Setting Our Dogs Up For Success At Christmas (And Visitors Too)

For some households, Christmas is a busy time of the year and it is often accompanied by lots of visitors. It's important we set our dogs to succeed in these social situations, and let's face it, who wants extra Christmas drama!More

Setting Our Dogs Up For Success At Christmas (And Visitors Too)

For some households, Christmas is a busy time of the year and it is often accompanied by lots of visitors. It's important we set our dogs to succeed in these social situations, and let's face it, who wants extra Christmas drama!

Here are some steps to help set your dog up for success;
  • Set up a safe space for your dog. Sometimes the hustle and bustle can be a bit too much. By setting up a safe space for the dog, it allows the dog to take themselves away from all the action. Let your guests know that the safe space is for your dog only and if your dog is there, to leave them alone and let the dog be.
  • Not every dog wants to be touched or fussed. Some older dogs may have stiff and sore joints and may not like certain areas of their body being touched. Outstretched hands and leaning over a dog can be intimidating. With visitors, ask them to leave the dog alone and only interact with the dog if the dog chooses to come up to them. Ensure the dog's body language is soft and wiggly when going up to visitors. This signifies that the dog is open for engagement. If the dog walks away, then that is a clear sign that the dog does not want to engage further and it's best to let the dog be.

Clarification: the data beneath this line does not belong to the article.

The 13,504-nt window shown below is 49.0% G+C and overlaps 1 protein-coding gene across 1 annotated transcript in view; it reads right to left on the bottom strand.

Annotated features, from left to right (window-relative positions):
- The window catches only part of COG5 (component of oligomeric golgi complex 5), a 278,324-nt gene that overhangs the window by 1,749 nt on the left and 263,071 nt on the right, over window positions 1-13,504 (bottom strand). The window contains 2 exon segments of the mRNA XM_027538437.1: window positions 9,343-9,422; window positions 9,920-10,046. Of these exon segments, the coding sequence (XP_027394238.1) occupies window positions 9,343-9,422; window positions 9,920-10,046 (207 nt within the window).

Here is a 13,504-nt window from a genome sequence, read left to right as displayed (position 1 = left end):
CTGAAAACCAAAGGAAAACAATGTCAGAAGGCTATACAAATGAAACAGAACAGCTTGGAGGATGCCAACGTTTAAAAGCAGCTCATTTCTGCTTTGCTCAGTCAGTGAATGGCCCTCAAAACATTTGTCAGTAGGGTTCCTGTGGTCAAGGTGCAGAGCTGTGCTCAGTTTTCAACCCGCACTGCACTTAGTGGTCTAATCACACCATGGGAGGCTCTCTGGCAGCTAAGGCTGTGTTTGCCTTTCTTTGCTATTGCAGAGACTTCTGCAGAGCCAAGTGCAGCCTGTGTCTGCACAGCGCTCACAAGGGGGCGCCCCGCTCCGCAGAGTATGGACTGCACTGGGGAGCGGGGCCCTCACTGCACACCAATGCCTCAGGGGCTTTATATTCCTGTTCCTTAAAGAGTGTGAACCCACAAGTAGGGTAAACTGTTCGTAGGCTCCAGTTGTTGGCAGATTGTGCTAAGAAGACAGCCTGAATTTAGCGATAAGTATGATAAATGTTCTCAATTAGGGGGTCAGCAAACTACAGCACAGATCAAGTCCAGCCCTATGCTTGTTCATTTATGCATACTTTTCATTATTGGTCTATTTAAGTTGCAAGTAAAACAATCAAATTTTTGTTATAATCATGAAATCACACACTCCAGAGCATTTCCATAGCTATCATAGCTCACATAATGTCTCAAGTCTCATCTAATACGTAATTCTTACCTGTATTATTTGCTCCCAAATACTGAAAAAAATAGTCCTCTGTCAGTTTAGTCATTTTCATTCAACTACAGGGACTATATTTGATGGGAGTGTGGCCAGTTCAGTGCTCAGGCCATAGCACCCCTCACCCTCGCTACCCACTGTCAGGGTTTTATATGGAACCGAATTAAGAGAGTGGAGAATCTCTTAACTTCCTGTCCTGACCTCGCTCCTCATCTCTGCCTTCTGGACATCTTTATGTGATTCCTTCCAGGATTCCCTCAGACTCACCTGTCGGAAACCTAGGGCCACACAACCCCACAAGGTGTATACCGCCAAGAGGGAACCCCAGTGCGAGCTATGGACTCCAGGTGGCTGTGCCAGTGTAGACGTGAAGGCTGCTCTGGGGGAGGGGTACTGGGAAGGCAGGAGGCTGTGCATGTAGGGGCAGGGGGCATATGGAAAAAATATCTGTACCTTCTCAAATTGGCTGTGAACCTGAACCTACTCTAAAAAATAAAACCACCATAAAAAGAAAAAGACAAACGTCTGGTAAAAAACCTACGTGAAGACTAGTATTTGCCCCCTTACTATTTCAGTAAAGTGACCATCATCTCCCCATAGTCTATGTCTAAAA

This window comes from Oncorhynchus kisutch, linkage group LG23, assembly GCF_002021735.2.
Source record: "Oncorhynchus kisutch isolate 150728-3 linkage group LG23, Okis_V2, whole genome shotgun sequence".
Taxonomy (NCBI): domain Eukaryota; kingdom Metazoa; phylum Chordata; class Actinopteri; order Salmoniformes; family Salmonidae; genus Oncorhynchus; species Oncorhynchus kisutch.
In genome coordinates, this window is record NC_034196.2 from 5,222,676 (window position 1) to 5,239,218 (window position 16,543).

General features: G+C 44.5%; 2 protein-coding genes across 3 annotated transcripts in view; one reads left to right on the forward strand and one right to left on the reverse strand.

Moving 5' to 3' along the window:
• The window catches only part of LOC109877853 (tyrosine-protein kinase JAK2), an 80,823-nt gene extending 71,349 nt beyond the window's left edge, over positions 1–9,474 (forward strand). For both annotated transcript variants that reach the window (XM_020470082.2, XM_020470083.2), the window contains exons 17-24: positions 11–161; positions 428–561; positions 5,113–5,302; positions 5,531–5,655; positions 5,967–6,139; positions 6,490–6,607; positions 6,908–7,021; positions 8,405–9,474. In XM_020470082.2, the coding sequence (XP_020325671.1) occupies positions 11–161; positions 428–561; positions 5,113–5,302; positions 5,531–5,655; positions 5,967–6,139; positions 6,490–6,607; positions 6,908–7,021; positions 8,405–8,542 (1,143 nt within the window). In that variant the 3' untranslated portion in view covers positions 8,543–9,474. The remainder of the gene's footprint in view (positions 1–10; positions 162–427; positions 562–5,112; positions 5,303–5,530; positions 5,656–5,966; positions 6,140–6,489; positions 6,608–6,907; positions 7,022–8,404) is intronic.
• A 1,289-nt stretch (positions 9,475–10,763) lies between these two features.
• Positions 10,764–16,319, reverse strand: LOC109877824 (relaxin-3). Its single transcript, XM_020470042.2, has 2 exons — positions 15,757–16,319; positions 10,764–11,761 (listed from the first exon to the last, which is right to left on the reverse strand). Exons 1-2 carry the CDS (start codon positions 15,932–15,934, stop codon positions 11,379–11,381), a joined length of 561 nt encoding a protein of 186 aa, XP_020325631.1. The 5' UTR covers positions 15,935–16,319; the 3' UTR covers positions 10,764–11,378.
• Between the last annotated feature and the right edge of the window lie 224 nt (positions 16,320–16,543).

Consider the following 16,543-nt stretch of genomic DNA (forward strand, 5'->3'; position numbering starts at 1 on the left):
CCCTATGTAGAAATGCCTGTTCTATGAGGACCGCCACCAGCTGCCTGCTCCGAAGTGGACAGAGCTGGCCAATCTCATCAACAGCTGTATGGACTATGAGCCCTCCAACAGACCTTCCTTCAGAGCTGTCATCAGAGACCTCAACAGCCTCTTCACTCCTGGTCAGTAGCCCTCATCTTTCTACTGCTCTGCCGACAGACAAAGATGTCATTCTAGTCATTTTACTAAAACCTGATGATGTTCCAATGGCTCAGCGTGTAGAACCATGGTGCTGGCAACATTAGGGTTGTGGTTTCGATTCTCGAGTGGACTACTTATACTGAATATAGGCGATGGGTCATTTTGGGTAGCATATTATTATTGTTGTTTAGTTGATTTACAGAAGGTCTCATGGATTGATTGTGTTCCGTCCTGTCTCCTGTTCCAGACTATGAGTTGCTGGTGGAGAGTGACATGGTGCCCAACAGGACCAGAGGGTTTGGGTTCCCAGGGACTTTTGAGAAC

• When giving the dog their food or treats, allow the dog to eat in their own space away from everyone else. At Christmas time some dogs are given food that is different from their normal meal and this can be more valuable to the dog. The dog may also have heightened stress due to the changes around Christmas and households being full and busy. Add on top our visitors with lots of bodies moving around, this could potentially cause conflict. I like to eat in peace without being poked or prodded and I think it is the least we can do to our furry friends too.
  • Who doesn't like a Christmas cracker at Christmas? Some dogs can be a bit noise sensitive and the sound of Christmas crackers or party poppers being opened and pulled can startle a dog. Before getting the crackers or poppers out, place your dog into another room with something for them to do such as a Licki Mat. This will allow you to still have fun and enjoy your crackers without worrying your dog.

If we can help set our dogs up for success we can avoid any unnecessary conflict, allowing us (and our dogs) to relax and enjoy Christmas.

Merry Christmas everyone from all at the DTC!